As mentioned above, a user utilizes the system 10 by accessing and launching the logic processing software with one of the user computers 14 (as either a networked or standalone computer). Once launched, the logic processing software generates a user interface screen 18, shown in FIGS. 2 and 3, that is displayed on the monitor of the user computer 14. The user interface screen 18 is a graphical user interface that guides the user through the steps of the technical plan construction process. By way of example, a user interface screen used in connection with a holemaking process will be described herein. This is applicable to situations such as where, in the manufacture of a part, the engineering drawing for the part sets forth that one or more holes are to be made in accordance with a specific holemaking specification. In which case, the system 10 can used to construct a technical plan for performing the holemaking process. While the illustrated example pertains to a holemaking process, it should be noted that the present invention is not so limited and can be used with a wide variety of specifications and processes.
The interface screen 18 includes a series of tabs 20-24 along the bottom thereof. The user can selectively choose among the tabs to display a variety of specific screens in the user interface screen 18. Selecting the “Instructions” tab 20 will cause an instruction screen to be displayed. This screen provides general instructions that assist the user in using the system 10 to construct a technical plan.
Selecting the “Source” tab 21 will cause a first input screen to be displayed. As shown in FIG. 2, the first input screen includes a number of input windows that allow the user to enter information relating to the part being manufactured and the manufacturing source or supplier. Each of the input windows is labeled with a description of the type of data to be entered to guide the user in entering the proper data therein. The data are entered (with input peripherals such as a pointing device and/or keyboard) by selecting inputs from a pull-down menu of items or by directly entering information into the input window. The input windows are designed to elicit from the user all the information that is needed to construct the technical plan.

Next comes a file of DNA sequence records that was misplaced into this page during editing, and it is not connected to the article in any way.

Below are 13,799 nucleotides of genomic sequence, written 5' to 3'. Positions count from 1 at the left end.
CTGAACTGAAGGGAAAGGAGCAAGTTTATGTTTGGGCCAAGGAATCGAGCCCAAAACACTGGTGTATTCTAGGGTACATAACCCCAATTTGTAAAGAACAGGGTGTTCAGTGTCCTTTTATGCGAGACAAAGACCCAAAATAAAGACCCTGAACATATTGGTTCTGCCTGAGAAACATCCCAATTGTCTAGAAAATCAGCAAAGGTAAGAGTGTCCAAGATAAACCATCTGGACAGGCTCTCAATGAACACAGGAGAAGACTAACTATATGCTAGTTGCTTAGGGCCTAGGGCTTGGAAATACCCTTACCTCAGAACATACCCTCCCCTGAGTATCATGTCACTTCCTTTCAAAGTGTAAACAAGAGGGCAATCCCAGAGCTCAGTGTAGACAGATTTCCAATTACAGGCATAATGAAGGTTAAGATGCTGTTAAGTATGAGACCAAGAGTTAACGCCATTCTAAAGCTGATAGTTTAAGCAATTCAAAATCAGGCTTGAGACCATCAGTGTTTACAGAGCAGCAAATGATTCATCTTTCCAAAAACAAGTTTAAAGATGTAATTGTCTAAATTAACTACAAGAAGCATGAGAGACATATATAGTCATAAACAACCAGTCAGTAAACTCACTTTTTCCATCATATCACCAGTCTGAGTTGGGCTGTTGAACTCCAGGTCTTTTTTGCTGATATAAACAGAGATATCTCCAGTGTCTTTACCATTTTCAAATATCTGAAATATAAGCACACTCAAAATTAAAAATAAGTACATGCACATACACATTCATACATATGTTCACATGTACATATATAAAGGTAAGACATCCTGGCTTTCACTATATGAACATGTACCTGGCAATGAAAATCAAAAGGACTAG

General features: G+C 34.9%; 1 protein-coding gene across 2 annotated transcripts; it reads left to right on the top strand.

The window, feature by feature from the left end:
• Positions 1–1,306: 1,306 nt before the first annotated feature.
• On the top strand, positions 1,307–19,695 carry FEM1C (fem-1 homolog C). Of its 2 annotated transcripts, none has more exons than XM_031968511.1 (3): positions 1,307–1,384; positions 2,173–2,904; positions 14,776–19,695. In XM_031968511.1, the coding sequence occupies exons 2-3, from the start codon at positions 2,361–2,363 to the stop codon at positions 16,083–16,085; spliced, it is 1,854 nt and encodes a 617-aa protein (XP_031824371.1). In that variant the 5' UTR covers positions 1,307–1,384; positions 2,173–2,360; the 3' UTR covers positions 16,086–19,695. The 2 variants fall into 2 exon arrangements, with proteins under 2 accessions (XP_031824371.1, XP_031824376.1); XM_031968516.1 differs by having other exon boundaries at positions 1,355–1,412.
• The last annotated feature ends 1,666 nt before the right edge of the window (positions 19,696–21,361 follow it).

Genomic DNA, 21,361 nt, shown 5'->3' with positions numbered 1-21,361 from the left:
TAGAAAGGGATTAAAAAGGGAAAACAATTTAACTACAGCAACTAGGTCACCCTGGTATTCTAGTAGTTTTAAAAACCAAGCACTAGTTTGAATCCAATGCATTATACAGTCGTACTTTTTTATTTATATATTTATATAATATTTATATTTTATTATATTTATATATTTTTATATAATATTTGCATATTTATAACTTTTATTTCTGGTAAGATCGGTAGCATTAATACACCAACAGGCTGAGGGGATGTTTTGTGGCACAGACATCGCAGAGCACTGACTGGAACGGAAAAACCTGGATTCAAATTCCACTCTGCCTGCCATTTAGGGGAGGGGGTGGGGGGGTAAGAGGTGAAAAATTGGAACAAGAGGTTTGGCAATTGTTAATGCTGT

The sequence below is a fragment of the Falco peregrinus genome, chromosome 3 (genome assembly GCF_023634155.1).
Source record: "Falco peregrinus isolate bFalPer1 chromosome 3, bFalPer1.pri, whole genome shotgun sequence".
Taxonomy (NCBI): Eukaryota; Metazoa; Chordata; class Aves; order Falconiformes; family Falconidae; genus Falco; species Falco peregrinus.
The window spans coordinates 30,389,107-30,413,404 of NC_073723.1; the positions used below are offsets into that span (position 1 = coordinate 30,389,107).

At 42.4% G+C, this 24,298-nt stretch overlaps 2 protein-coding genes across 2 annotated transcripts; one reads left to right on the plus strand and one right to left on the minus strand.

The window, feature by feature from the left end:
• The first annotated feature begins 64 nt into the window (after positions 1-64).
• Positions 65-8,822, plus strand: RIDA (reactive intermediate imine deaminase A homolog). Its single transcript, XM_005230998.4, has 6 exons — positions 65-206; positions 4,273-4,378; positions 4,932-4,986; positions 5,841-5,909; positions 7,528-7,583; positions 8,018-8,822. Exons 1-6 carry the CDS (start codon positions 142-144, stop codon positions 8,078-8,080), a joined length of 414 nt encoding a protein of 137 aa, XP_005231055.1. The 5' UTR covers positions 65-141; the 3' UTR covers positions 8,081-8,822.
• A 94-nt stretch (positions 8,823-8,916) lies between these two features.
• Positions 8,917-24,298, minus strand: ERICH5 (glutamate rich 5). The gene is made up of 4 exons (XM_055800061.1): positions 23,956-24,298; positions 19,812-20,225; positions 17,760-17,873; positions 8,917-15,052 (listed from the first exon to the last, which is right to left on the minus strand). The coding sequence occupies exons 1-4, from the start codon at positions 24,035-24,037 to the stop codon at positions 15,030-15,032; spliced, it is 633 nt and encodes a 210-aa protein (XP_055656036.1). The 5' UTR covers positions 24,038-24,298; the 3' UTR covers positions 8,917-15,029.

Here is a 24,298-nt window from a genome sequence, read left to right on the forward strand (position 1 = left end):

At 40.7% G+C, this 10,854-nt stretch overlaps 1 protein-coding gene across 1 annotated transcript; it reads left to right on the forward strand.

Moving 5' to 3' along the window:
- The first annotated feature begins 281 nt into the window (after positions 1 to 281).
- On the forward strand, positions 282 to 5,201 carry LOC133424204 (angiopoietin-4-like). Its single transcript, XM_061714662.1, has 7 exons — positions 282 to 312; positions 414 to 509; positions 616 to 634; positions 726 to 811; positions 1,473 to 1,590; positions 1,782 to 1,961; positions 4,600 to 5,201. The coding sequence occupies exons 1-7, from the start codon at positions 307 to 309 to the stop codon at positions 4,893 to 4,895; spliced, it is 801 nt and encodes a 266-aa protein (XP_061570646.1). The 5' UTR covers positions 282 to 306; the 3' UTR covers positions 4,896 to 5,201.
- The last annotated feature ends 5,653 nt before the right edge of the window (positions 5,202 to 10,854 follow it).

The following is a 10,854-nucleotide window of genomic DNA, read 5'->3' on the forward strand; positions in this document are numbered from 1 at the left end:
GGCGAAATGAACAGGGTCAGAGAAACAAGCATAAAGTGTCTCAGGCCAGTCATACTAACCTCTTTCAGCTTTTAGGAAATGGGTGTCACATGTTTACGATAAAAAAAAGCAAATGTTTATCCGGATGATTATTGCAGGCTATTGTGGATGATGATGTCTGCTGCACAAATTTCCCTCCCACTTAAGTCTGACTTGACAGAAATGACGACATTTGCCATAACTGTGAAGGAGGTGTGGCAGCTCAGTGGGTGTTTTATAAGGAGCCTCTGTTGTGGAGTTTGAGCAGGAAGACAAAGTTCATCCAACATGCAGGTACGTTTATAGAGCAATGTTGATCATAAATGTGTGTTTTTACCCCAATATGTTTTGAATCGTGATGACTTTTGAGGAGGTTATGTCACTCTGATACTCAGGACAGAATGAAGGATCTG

For convenience, the input windows are arranged into first and second primary groups 26 and 28. The first group 26 contains a first subset of input windows in which information relating to the primary and subtier sources of the part and whether each source is qualified for the relevant holemaking specification (which is identified as specification number 10201 in the Figures). A second subset of input windows is provided for obtaining information about the part in which the holes are formed, such as part number, name, material, etc. A third subset of input windows is provided for obtaining information specific to the holes, such as diameter, tolerances, hole length, number of holes and specification class.
The second group 28 of input windows collects information about the equipment to be used in the holemaking process. For each piece of equipment identified in the second group 28, the user also indicates whether the equipment has been qualified for the relevant specification and which source will be using the equipment.
Selecting the “Process” tab 22 will cause a second input screen, which is shown in FIG. 3, to be displayed in the user interface screen 18. The second input screen contains a plurality of input windows used to obtain information describing the proposed procedure for performing the holemaking process. The input windows are arranged in a number of rows and columns where each row is labeled with a description of a process parameter to be entered into the input windows of that row. Each column corresponds to a particular step in the overall process. Thus, the user would enter the appropriate process parameters in the first column for the first process step, in the second column for the second process step, and so on. While only four columns are shown in FIG. 3, it should be noted that any number of columns could be provided.
Only the pertinent input windows for each step need to have data entered. For example, if a step involved an abrading operation, then process parameters such as grit size, abrasive concentration, bond or abrasive carrier and stroke rate, in addition to general parameters such as process step number, process, source, etc., would be entered in the corresponding column. If a step involved drilling, then specific process parameters such as tool speed and tool feed rate would be entered in that column. As with the first input screen, the data are entered (with input peripherals such as a pointing device and/or keyboard) by selecting inputs from a pull-down menu of items or by directly entering information into the input window.